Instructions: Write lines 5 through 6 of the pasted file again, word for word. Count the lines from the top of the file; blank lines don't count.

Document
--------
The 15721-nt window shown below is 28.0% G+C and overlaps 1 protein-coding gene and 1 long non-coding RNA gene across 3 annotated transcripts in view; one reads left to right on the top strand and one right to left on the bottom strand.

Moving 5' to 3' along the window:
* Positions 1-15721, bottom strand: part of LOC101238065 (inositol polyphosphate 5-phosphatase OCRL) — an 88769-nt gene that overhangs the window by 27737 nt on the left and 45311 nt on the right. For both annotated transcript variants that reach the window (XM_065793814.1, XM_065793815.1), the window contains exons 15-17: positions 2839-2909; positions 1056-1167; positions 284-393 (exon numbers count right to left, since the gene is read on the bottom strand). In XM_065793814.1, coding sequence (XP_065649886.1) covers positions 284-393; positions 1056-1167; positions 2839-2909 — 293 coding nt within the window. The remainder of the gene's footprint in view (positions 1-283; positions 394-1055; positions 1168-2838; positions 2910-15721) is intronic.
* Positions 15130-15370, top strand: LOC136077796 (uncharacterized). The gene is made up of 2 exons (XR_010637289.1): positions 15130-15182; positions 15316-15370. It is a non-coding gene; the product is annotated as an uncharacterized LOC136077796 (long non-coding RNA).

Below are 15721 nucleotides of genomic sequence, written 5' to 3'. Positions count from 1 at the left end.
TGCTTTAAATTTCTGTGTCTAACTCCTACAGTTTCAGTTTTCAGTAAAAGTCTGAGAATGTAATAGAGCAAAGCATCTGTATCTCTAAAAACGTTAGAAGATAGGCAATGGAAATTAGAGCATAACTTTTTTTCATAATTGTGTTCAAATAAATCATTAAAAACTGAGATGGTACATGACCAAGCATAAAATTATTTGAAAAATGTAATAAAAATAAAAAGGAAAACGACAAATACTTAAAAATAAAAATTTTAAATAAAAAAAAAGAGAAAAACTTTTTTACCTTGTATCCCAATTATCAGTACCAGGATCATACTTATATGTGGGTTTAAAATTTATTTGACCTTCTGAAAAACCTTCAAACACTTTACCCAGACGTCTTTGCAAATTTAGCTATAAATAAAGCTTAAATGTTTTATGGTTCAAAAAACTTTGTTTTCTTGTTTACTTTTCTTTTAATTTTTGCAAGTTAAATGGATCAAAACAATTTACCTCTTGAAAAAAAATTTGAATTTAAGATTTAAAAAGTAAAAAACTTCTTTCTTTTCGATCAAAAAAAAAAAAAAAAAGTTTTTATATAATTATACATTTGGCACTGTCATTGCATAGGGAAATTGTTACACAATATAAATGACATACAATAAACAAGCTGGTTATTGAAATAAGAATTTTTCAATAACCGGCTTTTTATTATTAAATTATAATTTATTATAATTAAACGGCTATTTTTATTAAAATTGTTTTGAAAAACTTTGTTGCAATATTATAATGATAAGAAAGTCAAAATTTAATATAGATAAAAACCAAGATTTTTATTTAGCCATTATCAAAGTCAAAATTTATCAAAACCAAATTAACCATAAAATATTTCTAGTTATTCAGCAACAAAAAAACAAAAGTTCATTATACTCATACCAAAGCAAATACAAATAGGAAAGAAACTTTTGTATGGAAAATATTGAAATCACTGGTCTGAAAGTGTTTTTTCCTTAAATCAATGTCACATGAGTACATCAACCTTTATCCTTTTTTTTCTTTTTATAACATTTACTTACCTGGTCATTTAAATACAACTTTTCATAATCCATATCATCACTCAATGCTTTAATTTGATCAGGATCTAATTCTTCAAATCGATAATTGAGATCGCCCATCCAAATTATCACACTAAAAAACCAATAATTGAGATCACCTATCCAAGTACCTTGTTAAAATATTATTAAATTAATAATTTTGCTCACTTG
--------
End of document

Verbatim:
Below are 15721 nucleotides of genomic sequence, written 5' to 3'. Positions count from 1 at the left end.
TGCTTTAAATTTCTGTGTCTAACTCCTACAGTTTCAGTTTTCAGTAAAAGTCTGAGAATGTAATAGAGCAAAGCATCTGTATCTCTAAAAACGTTAGAAGATAGGCAATGGAAATTAGAGCATAACTTTTTTTCATAATTGTGTTCAAATAAATCATTAAAAACTGAGATGGTACATGACCAAGCATAAAATTATTTGAAAAATGTAATAAAAATAAAAAGGAAAACGACAAATACTTAAAAATAAAAATTTTAAATAAAAAAAAAGAGAAAAACTTTTTTACCTTGTATCCCAATTATCAGTACCAGGATCATACTTATATGTGGGTTTAAAATTTATTTGACCTTCTGAAAAACCTTCAAACACTTTACCCAGACGTCTTTGCAAATTTAGCTATAAATAAAGCTTAAATGTTTTATGGTTCAAAAAACTTTGTTTTCTTGTTTACTTTTCTTTTAATTTTTGCAAGTTAAATGGATCAAAACAATTTACCTCTTGAAAAAAAATTTGAATTTAAGATTTAAAAAGTAAAAAACTTCTTTCTTTTCGATCAAAAAAAAAAAAAAAAAGTTTTTATATAATTATACATTTGGCACTGTCATTGCATAGGGAAATTGTTACACAATATAAATGACATACAATAAACAAGCTGGTTATTGAAATAAGAATTTTTCAATAACCGGCTTTTTATTATTAAATTATAATTTATTATAATTAAACGGCTATTTTTATTAAAATTGTTTTGAAAAACTTTGTTGCAATATTATAATGATAAGAAAGTCAAAATTTAATATAGATAAAAACCAAGATTTTTATTTAGCCATTATCAAAGTCAAAATTTATCAAAACCAAATTAACCATAAAATATTTCTAGTTATTCAGCAACAAAAAAACAAAAGTTCATTATACTCATACCAAAGCAAATACAAATAGGAAAGAAACTTTTGTATGGAAAATATTGAAATCACTGGTCTGAAAGTGTTTTTTCCTTAAATCAATGTCACATGAGTACATCAACCTTTATCCTTTTTTTTCTTTTTATAACATTTACTTACCTGGTCATTTAAATACAACTTTTCATAATCCATATCATCACTCAATGCTTTAATTTGATCAGGATCTAATTCTTCAAATCGATAATTGAGATCGCCCATCCAAATTATCACACTAAAAAACCAATAATTGAGATCACCTATCCAAGTACCTTGTTAAAATATTATTAAATTAATAATTTTGCTCACTTG